Spending a lot of time outdoors this summer with handheld CB radios got me thinking about a lightweight 12 Volt portable power system for a mobile CB radio.

Don’t get me wrong, the Harvard 410T handheld is a thing of beauty, its just a little awkward to use over long periods and there’s nothing more comfortable than having a rig sat by your side and a proper microphone to talk into.

Thankfully the 5 Star is so light it isn’t a hassle to slip into the rucksack (even more so when compared to some of the other radio gear I usually lug around).

Getting Comfortable

Getting Comfortable

The Juice

This is actually a battery holder used to give life to 12 volt SW receivers that get taken on radio field days and with a slightly thicker wire upgrade it does nicely for the Binatone. Using ‘off the shelf’ batteries over a something rechargeable means I can carry a few sets for the weight of a single 12v high amp sealed battery.

QRP Battery Pack

QRP Battery Pack

As you can imagine this doesn’t give much scope for output power and in true QRP style, I used the CB on low power just for an experiment (never one to do things the easy way).

Location and Antenna

Wanting to be left in peace for at least a few hours when transmitting outside isn’t an easy task these days and there’s always a fair trek to get the any suitable location. I also wanted a nice bit of height for 27 MHz to show its true potential. Luckily I have a good bit of altitude at the nearby Lickey Hills which is a short train ride and about an hours hike away.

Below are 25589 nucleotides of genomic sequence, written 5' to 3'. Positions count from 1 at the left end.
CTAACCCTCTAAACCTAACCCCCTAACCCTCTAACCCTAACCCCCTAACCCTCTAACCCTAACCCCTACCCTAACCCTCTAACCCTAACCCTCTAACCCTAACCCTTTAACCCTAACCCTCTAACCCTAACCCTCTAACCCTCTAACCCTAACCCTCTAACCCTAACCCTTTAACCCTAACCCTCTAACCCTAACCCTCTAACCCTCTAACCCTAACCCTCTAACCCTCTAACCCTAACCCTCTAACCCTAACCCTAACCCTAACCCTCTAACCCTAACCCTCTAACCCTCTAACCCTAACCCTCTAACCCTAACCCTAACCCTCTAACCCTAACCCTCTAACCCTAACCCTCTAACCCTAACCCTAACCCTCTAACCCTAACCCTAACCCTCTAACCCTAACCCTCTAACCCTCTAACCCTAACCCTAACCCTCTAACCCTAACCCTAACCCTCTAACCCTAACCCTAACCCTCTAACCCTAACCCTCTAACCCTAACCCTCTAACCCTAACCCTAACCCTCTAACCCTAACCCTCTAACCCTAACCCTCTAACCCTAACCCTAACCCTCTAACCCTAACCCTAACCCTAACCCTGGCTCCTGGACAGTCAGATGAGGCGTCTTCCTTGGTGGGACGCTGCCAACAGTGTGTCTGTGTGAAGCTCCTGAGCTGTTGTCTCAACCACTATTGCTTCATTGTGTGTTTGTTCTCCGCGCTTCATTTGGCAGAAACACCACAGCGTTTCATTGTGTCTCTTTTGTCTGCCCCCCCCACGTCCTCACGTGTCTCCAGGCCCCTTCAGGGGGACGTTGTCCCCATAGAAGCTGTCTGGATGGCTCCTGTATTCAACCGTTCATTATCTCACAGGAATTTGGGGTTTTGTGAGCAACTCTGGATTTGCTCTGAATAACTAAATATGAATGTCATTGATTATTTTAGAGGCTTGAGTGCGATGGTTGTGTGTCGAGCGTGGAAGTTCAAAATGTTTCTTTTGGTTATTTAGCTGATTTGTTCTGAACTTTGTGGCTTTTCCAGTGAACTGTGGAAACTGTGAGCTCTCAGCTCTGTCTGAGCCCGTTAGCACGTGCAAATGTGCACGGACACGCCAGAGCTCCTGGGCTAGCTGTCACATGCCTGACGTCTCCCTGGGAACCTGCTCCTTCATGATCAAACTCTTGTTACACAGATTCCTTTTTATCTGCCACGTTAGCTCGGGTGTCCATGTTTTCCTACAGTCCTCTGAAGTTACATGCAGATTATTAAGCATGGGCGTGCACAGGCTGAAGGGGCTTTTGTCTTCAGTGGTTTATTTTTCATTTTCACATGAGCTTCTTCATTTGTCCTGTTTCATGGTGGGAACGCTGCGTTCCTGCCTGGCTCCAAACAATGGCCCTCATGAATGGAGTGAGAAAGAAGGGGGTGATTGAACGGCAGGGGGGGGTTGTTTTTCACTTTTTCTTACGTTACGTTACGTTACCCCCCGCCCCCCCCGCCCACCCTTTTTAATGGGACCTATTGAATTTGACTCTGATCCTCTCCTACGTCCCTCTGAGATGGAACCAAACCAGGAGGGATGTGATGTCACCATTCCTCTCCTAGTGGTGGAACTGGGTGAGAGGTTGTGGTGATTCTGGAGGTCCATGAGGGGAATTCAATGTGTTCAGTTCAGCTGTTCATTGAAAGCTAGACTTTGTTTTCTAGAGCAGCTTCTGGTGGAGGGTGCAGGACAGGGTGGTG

I use the spot a lot for ham VHF/UHF operating because of the excellent view over Birmingham and the surrounding Midlands.

A Cracking Winter Sunset

A Cracking Winter Sunset

At first things were going down the required length of wire strung up a tree route, but I really wanted a more portable setup so opted for an old CB mag-mount whip I’ve had gathering dust for ages. Thought transporting it was going to be a problem without looking like a weirdo/potential terrorist (and possibly taking someones eye out) until I managed to bend it enough to fit neatly in my big arse camping rucksack.


At 500mw I wasn’t too worried about excessive SWR although had a quick check at home just to avoid running into any problems while I was out. With the half watt output and a nice short piece of coax I got an average SWR of about 1.3.

The battery pack gave out a nice 14.2 volt with some brand new Duracell AA’s and while transmitting the power consumption was about an amp.

In an effort to keep the amps down (and extend the battery life) I made a little mono adapter for the rigs extension speaker socket so I could just a pair of ear buds instead of the CB’s greedy built in speaker.

Contacts Made

Keeping the rig down to its low half watt setting does make communication a little more difficult, but the standard UK FM CB band is a lot less populated than in the past and I did have a massive height advantage to play with.

OK, UK FM CB can be interesting at the best of times and takes a whole new turn over to the dark side during the evenings on the weekends 🙂 . Don’t get me wrong there’s still a few good breakers on 27 MHz FM, but for every one of them there’s are least 10 boozed up, music playing and foul mouthed morons!.

Sadly I don’t have the best location at home for 27Mhz and did enjoy spending time on 19 listening to all the people clogging up the channel while up on the hill. There was so much activity (helped by my altitude) and it was obvious that most of the people couldn’t hear each other.

Had a few quick contacts into parts of Birmingham, a very broken QSO with someone from Tamworth way but the best was a clear run down into Evesham (which isn’t bad on half a watt).

The plan was to wait around to try and catch one of the Friday night nets, but the cold got into my bones and I had to make a move long before they usually get going.


Had a few attempts at getting some video to put up on this websites YouTube channel but was constantly plagued with swearing so give up as the editing would have been a nightmare!

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